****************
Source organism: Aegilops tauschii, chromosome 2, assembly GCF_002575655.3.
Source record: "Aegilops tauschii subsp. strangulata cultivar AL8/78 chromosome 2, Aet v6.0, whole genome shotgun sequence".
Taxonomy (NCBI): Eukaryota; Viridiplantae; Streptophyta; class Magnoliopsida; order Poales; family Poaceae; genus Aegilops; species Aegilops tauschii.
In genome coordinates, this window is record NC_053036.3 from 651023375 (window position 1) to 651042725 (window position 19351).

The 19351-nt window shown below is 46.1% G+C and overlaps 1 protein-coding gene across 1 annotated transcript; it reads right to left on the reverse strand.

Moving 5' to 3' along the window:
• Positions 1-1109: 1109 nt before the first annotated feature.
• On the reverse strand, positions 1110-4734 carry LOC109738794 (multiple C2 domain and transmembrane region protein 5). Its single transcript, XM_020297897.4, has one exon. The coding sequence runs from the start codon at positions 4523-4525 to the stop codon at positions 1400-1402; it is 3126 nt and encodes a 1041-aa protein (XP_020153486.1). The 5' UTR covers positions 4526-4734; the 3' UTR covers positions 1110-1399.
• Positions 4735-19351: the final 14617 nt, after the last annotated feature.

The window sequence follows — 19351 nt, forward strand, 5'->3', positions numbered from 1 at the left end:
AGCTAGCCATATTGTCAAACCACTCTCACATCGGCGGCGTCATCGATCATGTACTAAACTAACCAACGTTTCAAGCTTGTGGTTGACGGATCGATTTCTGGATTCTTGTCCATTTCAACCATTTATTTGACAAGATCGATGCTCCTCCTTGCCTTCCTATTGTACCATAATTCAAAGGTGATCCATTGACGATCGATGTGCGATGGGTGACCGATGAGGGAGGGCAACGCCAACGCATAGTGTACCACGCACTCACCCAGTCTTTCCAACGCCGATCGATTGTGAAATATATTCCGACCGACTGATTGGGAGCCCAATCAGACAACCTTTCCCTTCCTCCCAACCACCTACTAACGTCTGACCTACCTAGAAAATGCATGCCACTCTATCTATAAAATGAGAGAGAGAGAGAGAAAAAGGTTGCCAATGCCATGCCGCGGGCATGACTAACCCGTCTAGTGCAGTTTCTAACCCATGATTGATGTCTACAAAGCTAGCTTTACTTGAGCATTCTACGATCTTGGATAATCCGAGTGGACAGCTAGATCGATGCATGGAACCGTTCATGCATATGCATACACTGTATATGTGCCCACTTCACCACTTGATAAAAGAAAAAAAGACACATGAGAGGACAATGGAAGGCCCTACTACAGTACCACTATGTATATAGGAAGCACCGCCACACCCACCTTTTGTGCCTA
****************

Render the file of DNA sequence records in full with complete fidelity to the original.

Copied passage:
Source organism: Aegilops tauschii, chromosome 2, assembly GCF_002575655.3.
Source record: "Aegilops tauschii subsp. strangulata cultivar AL8/78 chromosome 2, Aet v6.0, whole genome shotgun sequence".
Taxonomy (NCBI): Eukaryota; Viridiplantae; Streptophyta; class Magnoliopsida; order Poales; family Poaceae; genus Aegilops; species Aegilops tauschii.
In genome coordinates, this window is record NC_053036.3 from 651023375 (window position 1) to 651042725 (window position 19351).

The 19351-nt window shown below is 46.1% G+C and overlaps 1 protein-coding gene across 1 annotated transcript; it reads right to left on the reverse strand.

Moving 5' to 3' along the window:
• Positions 1-1109: 1109 nt before the first annotated feature.
• On the reverse strand, positions 1110-4734 carry LOC109738794 (multiple C2 domain and transmembrane region protein 5). Its single transcript, XM_020297897.4, has one exon. The coding sequence runs from the start codon at positions 4523-4525 to the stop codon at positions 1400-1402; it is 3126 nt and encodes a 1041-aa protein (XP_020153486.1). The 5' UTR covers positions 4526-4734; the 3' UTR covers positions 1110-1399.
• Positions 4735-19351: the final 14617 nt, after the last annotated feature.

The window sequence follows — 19351 nt, forward strand, 5'->3', positions numbered from 1 at the left end:
AGCTAGCCATATTGTCAAACCACTCTCACATCGGCGGCGTCATCGATCATGTACTAAACTAACCAACGTTTCAAGCTTGTGGTTGACGGATCGATTTCTGGATTCTTGTCCATTTCAACCATTTATTTGACAAGATCGATGCTCCTCCTTGCCTTCCTATTGTACCATAATTCAAAGGTGATCCATTGACGATCGATGTGCGATGGGTGACCGATGAGGGAGGGCAACGCCAACGCATAGTGTACCACGCACTCACCCAGTCTTTCCAACGCCGATCGATTGTGAAATATATTCCGACCGACTGATTGGGAGCCCAATCAGACAACCTTTCCCTTCCTCCCAACCACCTACTAACGTCTGACCTACCTAGAAAATGCATGCCACTCTATCTATAAAATGAGAGAGAGAGAGAGAAAAAGGTTGCCAATGCCATGCCGCGGGCATGACTAACCCGTCTAGTGCAGTTTCTAACCCATGATTGATGTCTACAAAGCTAGCTTTACTTGAGCATTCTACGATCTTGGATAATCCGAGTGGACAGCTAGATCGATGCATGGAACCGTTCATGCATATGCATACACTGTATATGTGCCCACTTCACCACTTGATAAAAGAAAAAAAGACACATGAGAGGACAATGGAAGGCCCTACTACAGTACCACTATGTATATAGGAAGCACCGCCACACCCACCTTTTGTGCCTA